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Sunday, December 7, 2014

Marine Cargo Insurance - determination of Exchange rate - barter trade !

Marine Cargo Insurance offers protection to goods in transit from one place to another.  A Marine contract agrees to indemnify the insured in the manner and to the extent agreed, against marine losses i.e., losses incidental to marine adventure.  Marine Cargo insurance is unique and has many peculiarities – it allows a commercial indemnity, being an ‘Agreed value’ policy. 

When the coverage is for goods across Countries’ borders – the sale could be executed in a currency other that of those participating Nations.  In commodity deemed for exports from India, the Invoice is raised on the currency of buyer or on a common currency like Euro, dollar, Pound Sterling …. [theoretically it could be in Indian Rupees too].  The Policy Sum Insured should also be in the currency of Invoice for clarity when covering exports.

Often in Marine Seminars, the Q posed would be what determines the rate of exchange and how the Sum Insured would be represented.  In Indian parlance [read with FEMA regulations and GIM of RBI] – the sum Insured would be represented in Foreign currency [the currency of Invoice] – it would be Invoice value + agreed % uplift.  The SI would be shown in Indian currency too, but only when settlement is contemplated to be made to the Indian Consignor or his bankers.

To the Q on ‘what will happen when the currency fluctuates’ and the difference is pretty high – a settlement with the consignee [subject of course to the claim otherwise becoming indemnifiable] – the settlement will be in the foreign currency designated as SI.  A total would render full payment of SI [+ survey fees + settling fees].  The actual outgo might be exceeding the SI in Indian Rupees, for which premium was paid. !!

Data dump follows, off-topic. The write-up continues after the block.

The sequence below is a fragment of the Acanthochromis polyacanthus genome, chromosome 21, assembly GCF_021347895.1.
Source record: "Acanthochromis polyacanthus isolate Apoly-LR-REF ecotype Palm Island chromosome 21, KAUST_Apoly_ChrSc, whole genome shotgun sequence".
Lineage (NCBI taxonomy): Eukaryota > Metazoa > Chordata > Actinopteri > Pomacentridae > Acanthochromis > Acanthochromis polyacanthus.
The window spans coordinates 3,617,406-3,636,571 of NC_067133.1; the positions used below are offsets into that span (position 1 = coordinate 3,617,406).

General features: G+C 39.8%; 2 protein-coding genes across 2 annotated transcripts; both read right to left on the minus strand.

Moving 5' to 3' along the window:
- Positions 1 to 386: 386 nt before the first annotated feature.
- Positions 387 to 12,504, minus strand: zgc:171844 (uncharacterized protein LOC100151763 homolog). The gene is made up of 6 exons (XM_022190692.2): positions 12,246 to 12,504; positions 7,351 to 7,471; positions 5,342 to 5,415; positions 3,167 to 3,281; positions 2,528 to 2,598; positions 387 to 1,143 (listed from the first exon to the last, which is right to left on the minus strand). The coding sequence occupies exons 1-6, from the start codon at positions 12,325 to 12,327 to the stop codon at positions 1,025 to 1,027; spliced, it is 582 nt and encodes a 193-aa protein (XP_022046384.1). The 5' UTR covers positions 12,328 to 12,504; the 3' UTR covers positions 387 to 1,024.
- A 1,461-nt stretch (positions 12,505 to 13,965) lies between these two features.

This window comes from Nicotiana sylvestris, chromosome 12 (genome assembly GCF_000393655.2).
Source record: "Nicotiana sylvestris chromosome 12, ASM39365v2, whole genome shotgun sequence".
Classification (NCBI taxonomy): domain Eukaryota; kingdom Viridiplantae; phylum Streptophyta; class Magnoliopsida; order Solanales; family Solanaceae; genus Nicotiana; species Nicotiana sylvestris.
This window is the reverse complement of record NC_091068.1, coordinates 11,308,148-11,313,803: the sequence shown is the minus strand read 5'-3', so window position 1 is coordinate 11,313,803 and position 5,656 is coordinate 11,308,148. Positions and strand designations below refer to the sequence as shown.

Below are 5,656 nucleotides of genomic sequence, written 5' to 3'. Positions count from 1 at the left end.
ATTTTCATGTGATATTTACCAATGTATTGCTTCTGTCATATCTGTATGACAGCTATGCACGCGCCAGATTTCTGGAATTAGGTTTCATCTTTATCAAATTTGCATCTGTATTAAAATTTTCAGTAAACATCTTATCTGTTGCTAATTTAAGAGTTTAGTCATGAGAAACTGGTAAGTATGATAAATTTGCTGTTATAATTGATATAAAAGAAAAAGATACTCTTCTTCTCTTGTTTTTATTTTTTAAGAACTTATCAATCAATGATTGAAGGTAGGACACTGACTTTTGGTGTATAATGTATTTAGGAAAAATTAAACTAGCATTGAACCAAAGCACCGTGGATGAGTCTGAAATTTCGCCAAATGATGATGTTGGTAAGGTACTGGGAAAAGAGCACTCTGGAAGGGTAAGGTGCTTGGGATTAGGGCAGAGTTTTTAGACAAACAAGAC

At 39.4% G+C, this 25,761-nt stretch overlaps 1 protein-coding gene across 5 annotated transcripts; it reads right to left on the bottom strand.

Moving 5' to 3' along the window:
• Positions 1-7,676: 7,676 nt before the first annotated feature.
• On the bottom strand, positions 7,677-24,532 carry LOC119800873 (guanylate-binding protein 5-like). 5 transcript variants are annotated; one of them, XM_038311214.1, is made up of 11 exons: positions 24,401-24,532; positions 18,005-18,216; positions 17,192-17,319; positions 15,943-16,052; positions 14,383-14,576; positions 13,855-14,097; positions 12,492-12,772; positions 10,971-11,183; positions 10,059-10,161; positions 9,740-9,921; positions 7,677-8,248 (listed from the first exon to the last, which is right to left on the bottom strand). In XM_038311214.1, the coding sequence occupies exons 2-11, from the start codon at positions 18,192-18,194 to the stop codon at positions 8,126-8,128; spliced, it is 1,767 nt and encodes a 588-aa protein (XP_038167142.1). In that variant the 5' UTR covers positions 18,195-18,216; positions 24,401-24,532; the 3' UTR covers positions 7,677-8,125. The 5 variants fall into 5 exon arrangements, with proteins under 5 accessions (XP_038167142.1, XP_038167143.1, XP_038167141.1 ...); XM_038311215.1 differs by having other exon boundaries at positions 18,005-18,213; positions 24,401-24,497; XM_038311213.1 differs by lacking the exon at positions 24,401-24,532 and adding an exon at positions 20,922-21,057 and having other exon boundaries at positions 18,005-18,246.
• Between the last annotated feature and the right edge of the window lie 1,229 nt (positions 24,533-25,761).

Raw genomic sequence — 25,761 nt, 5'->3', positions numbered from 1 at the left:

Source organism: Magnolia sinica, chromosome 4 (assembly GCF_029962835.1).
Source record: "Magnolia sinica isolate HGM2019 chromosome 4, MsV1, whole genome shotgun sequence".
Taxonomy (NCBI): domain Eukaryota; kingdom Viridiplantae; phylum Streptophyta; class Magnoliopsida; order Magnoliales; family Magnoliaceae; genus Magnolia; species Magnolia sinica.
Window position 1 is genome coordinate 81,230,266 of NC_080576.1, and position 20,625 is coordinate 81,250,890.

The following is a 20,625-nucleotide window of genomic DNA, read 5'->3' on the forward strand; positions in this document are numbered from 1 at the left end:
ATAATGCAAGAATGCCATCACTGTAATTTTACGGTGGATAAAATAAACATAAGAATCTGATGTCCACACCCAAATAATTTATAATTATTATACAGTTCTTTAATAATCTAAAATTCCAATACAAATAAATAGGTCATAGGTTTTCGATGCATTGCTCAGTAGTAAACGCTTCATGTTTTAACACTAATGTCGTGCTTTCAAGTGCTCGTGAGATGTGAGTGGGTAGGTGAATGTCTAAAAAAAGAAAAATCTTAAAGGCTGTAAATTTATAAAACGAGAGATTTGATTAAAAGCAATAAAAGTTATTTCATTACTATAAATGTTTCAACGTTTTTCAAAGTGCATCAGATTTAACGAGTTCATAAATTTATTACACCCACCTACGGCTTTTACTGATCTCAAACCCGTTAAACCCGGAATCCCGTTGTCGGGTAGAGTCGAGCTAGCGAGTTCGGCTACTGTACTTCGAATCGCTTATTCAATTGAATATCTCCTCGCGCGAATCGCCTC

To another hypothetical Q on ‘how to determine the value when goods are purchased by barter in a foreign port’ – a reference to a book by Arnould provides that – when there is no means of calculating the rate of exchange between the two currencies, the French code provides that the insurable interest shall be measured by the cost and charges of the goods given in barter;  here ‘charges’ being intended to mean the expense of bringing them to the place of shkipment and shipping them. 

I said hypothetical Q for I thought that ‘in modern time – all transactions happen in currency  and that no goods move without an Invoice and sale term’ …….. here is an interesting newsitem in Deccan Chronicle, without entering into discussion on such things are not insurable and so forth.
boat in Thailand selling vegetables - photo credit Ajit Devotta

The report from Jamnagar states that ten fishermen on two boats were caught while allegedly exchanging food articles with Pakistani fishermen off Okha coast near International Maritime Boundary with the neighbouring country by the Indian Coast Guard. During joint interrogation by local police and Coast Guard, it was found that 10 fishermen on two boats, registered in Porbandar, took chocolates, milk pouch and a packet of cigarettes from Pakistani fishermen in exchange of some ice and fish.

They were caught by Coast Guard on November 22 in the Indian waters off Okha coast. Coast Guard learned that two of our boats went inside the Pakistani waters. To find out their motive, these boats were intercepted in the Indian waters near Okha by a patrolling vessel of Coast Guard. Upon searching, officials found these articles which reportedly had been taken on barter in their boats.

Marine confounds and is interesting all the time.
With regards – S. Sampathkumar

25th Nov. 2014.

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